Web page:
More Wasteful Framing

A small development in Massachusetts shows that even builders in a state with one of the most advanced energy codes in the nation are still stuck in yesterday’s framing systems—the ‘we’ve always done it this way’ system.

If you are a builder and you see this on one of your job sites, it should look like your money going out the window. A missed savings opportunity. If you picked this framing sub because the price was 25% lower than the guy who knows what advanced framing is, then you broke even financially and your customers got short-changed.

The rest of the story…

I’m old school. I prefer 16" O.C.

I agree, but If I did go to 24" I would increase the stud size.

I would still go 16" oc for 2x6 studs. I remember seeing a new wood frame house at 24" oc with plywood sheathing installed vertically (mistake), and wire lath stucco. It bowed so bad in between the studs that the stucco (cracking) and sheathing had to be removed and studs added. Ended up being 12" oc…what a mess, but luckily the condition presented itself before the drywall was installed.

Me too.

as would anyone with a brain or conscience…

The mistake they all make is they increase the stud spacing to 24" o.c. and still use the 1/2" drywall.

24" spacing needs 5/8" drywall minimum to get an acceptable finish with a controled humidity during installation and finishing of the walls.
But that might be to much to ask in the high development areas.

Paycheck before quality. :wink:

Most 1/2’ drywall down here is high strength now, which is even ok on a 24" oc ceiling. Even 20 years ago, 1/2" standard drywall was used on interior partitions at 24" oc without issues…mostly on metal studs for build-outs.

Show me a link of high strength drywall. Never heard of it.

They make a Impact resistant Drywall. :slight_smile:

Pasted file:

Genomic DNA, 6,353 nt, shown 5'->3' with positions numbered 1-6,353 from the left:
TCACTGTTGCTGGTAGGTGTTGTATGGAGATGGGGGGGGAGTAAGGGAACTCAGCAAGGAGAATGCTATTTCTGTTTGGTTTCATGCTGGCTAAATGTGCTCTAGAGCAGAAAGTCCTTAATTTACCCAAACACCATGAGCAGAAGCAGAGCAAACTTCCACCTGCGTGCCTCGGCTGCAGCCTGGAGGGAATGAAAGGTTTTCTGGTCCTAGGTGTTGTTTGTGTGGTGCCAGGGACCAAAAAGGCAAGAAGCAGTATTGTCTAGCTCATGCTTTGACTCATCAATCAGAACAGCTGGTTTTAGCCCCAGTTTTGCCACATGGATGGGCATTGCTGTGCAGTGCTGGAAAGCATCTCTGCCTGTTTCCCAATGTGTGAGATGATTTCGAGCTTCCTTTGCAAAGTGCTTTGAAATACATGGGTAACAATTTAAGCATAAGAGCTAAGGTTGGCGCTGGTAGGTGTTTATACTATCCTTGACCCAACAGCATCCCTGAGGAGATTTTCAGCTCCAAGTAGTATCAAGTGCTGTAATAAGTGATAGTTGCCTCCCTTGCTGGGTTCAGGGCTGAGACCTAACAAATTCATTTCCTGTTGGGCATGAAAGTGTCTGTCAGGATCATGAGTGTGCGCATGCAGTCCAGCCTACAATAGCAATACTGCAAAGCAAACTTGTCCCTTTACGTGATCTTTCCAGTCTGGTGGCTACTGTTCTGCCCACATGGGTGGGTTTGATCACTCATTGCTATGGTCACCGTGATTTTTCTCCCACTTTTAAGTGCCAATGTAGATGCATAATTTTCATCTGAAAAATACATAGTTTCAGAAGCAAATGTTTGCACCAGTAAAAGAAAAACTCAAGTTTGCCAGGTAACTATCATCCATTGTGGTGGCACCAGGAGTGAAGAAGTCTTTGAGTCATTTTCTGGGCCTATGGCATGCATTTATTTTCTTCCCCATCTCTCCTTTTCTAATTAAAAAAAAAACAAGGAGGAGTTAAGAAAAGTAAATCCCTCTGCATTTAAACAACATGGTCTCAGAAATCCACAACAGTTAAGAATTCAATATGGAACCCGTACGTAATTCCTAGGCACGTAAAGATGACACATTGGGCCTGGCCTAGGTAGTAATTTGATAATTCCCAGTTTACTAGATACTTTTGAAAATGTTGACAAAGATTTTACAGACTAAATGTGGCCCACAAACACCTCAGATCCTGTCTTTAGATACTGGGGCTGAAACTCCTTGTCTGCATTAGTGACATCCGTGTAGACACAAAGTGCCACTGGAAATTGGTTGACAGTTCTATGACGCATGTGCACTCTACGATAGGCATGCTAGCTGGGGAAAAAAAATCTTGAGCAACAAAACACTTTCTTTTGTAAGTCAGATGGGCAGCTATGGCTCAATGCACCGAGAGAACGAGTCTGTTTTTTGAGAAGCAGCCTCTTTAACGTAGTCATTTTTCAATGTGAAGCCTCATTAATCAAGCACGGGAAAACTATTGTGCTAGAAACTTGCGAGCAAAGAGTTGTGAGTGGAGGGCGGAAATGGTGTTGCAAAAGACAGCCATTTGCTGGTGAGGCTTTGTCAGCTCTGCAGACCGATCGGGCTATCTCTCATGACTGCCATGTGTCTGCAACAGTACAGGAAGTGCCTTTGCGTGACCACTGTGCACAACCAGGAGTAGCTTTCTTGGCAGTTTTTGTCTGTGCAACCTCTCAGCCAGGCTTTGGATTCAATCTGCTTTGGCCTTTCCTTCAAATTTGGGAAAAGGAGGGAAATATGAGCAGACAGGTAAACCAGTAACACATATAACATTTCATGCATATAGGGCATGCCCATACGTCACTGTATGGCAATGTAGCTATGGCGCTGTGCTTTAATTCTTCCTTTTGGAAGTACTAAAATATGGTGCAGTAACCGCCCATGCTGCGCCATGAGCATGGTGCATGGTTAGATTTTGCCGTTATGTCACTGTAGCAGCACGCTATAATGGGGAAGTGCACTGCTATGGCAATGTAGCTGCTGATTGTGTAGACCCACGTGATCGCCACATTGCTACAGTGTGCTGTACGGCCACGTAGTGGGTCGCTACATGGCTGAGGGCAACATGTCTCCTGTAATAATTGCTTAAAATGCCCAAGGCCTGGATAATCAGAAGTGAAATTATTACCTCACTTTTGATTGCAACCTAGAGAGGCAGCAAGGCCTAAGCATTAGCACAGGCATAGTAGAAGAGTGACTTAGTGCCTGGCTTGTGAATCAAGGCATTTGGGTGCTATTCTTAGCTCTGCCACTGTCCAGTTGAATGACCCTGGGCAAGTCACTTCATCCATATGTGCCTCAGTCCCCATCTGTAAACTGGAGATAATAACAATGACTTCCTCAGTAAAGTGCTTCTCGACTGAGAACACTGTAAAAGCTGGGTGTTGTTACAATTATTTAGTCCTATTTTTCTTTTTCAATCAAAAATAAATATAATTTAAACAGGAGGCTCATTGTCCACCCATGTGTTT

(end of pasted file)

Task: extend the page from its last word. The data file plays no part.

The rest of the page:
Here is one for High Strength Lite. Been around for years, even at Home Depot.

Thanks, had never come across it. Maybe it is because I have been in Commercial for 30 years plus. :slight_smile:

Looks like it is made specifically for ceiling though. Wonder why not the walls. Might not be adequate for impact.

I would say that if it is good enough for a ceiling at 24" oc, then is must be ok for the walls. I have worked with it and can say that it is very different. It contains glass like fibers in it, similar to fibered concrete that does not require wire mesh reinforcement.

How’s it compare in price in lieu of using regular 5/8" Type X and get a better fire protection?:slight_smile:

Answered my own question.

[FONT=Universal-NewswithCommPi][size=1] [/size][/FONT][FONT=Frutiger-LightCn][size=2]Costs less than 5/8" wallboard.
[/size][/FONT][FONT=Universal-NewswithCommPi][size=1] [/size][/FONT][FONT=Frutiger-LightCn][size=2]Weighs significantly less than
5/8" wallboard.

This is what could make or break the installation using this product.

[FONT=Frutiger-LightCn][size=2]Apply insulation and polyethylene
vapor barrier (if used)
before installing ceiling board.

[/size][/FONT][FONT=Universal-NewswithCommPi][size=1][/size][/FONT][FONT=Frutiger-LightCn][size=2]Insulation not to exceed
2.2 lbs./sq. ft. (10.7 kg/m[/size][/FONT][FONT=Frutiger-LightCn][size=1]2[/size][/FONT][FONT=Frutiger-LightCn][size=2]).[/size][/FONT]
[/size][/FONT][FONT=Universal-NewswithCommPi][size=1][/size][/FONT][FONT=Frutiger-LightCn][size=2]Adequate ventilation required.

High Strength LITE is a specialty gypsum board formulated to be 25 percent lighter than original 1/2" high strength gypsum board. It is lightweight, sag-resistant and easy to handle, and can be used for walls and ceilings, eliminating the need for two different types of gypsum board on the job.

This is a new product that has recently came out to lighten the board and still provide the durability. It has nothing to do with making it any stronger than the original stuff.
I can however say it is lighter. I helped a friend with an addition back in the spring and hanging it sure was a treat. Well not really, hanging drywall is never a treat.
Kind of like saying the new cars are high strength compared to the ones built in the 50’s

Sean, there are two different types;\

One is “High Stregth Ceiling Board”

The other is “High Strength Lite”

Two different types.

Haven’t come across either one, but I have been out of the building sector now for 3 years.
Don’t know how they perform at 2’ on center framing for ceilings. :slight_smile: